Mounting internal NTFS storage drive


I’ve used Linux(Debian,Fedora) mostly over the years, am not experienced with the BSDs so much, recently install TrueOS. I’ve “googled-for-answers” to determine how to mount the internal storage drive, which is formatted as NTFS. I’ve install ntfs-3g, fusefs-ntfs and tried to mount the drive ntfs-3g /dev/ad0 /mnt/storedata with no success.

Looking at the output of “gpart show” I noticed the TrueOS disk is GPT and the NTFS storage disk is MBR

[CODE]=> 63 1953525105 ada0 MBR (932G)

      63        1985        - free -  (993K)

    2048  1953521664     1  ntfs  (932G)

1953523712 1456 - free - (728K)

=> 40 488388832 ada1 GPT (233G)

     40        512     1  freebsd-boot  (256K)

    552  479979520     2  freebsd-zfs  (229G)

479980072 8388608 3 freebsd-swap (4.0G)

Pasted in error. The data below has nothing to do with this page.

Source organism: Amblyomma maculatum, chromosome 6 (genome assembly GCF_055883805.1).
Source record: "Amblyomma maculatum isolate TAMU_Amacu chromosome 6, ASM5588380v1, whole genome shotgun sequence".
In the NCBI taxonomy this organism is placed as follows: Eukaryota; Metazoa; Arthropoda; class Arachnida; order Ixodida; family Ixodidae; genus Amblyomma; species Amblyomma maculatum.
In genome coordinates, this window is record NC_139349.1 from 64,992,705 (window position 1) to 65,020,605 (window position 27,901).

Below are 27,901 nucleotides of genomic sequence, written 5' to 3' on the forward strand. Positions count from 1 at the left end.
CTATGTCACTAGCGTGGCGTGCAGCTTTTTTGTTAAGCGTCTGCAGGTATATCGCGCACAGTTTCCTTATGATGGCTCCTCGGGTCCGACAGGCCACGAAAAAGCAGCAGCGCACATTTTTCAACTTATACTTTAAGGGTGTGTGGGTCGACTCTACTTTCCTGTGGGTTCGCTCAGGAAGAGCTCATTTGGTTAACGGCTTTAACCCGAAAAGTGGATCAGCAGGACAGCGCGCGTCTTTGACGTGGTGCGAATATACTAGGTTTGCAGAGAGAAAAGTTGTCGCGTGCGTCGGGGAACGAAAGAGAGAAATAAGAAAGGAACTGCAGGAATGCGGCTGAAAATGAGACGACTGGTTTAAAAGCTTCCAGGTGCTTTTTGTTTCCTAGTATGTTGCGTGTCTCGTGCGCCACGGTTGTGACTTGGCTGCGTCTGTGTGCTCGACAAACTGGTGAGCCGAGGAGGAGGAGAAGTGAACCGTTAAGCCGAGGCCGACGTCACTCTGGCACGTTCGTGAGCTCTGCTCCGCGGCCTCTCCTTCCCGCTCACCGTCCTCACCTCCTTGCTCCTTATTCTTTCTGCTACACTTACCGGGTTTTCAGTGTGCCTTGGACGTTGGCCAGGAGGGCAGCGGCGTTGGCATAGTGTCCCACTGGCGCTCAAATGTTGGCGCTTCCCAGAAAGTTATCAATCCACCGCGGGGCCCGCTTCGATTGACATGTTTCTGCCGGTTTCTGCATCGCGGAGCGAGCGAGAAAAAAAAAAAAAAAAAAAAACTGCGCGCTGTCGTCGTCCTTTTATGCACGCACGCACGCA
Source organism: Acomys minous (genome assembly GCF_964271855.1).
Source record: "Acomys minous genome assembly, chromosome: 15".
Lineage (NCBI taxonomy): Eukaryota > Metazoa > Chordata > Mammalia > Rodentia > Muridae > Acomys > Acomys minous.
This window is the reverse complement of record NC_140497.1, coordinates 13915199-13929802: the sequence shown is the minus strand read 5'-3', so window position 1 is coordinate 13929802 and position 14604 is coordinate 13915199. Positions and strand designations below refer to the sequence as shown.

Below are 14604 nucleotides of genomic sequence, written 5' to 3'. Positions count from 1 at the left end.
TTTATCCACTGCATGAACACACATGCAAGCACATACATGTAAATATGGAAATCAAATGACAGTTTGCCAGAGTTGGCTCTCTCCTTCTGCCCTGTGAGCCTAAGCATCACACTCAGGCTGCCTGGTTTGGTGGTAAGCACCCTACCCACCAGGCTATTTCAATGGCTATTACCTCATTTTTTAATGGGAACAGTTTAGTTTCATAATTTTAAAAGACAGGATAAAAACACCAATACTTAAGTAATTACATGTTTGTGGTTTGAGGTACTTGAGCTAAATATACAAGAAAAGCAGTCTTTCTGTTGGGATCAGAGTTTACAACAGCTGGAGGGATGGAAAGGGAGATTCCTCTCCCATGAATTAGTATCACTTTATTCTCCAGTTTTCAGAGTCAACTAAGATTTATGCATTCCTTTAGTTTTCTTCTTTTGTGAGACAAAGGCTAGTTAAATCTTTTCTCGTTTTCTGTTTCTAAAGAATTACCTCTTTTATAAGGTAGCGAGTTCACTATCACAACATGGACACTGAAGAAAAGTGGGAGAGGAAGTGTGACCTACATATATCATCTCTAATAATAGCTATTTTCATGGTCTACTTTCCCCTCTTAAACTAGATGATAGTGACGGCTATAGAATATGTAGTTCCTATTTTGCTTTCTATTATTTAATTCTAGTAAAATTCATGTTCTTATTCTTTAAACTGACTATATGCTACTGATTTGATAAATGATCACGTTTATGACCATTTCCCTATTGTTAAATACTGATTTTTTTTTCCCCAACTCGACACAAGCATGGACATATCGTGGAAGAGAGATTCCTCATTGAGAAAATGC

488368680 20192 - free - (9.9M)[/CODE]

Does that explain the problem, or am I missing something further required, for mounting the storage partition?


quick response. have searched “freebsd mount ntfs usb drive”

i don’t have an NTFS drive to check


A sightly warning about this.

I have a storage drive in my desktop. From start I had it formatted to NTFS. The easy way I thought was to format it on an old Windows computer I have to test various programs.

Getting it to run on the PC-BSD computer (at that time) met no problems, but… For some reason sporadically it to lost files now and then. Files just disappeared in cyberspace and no one could explain why.

However, I got tired of this hassle and with help from @kris I managed to format it to ZFS - Problem gone.
So that’s the recommendation for a safe storage drive. Format it to ZFS! Moreover ZFS is way better and more stable than NTFS.


Mounting internal NTFS drives is no problem on my TrueOS 18.03 (Lumina desktop) and Trident RC1 (Lumina desktop) systems.
Your command is missing some letters. It should read: ntfs-3g /dev/ada0s1 /mnt/storedata to mount the ntfs-partition. On my systems I am doing it with administrator privileges.


See the FreeBSD Handbook for more info on disk partitions/slices: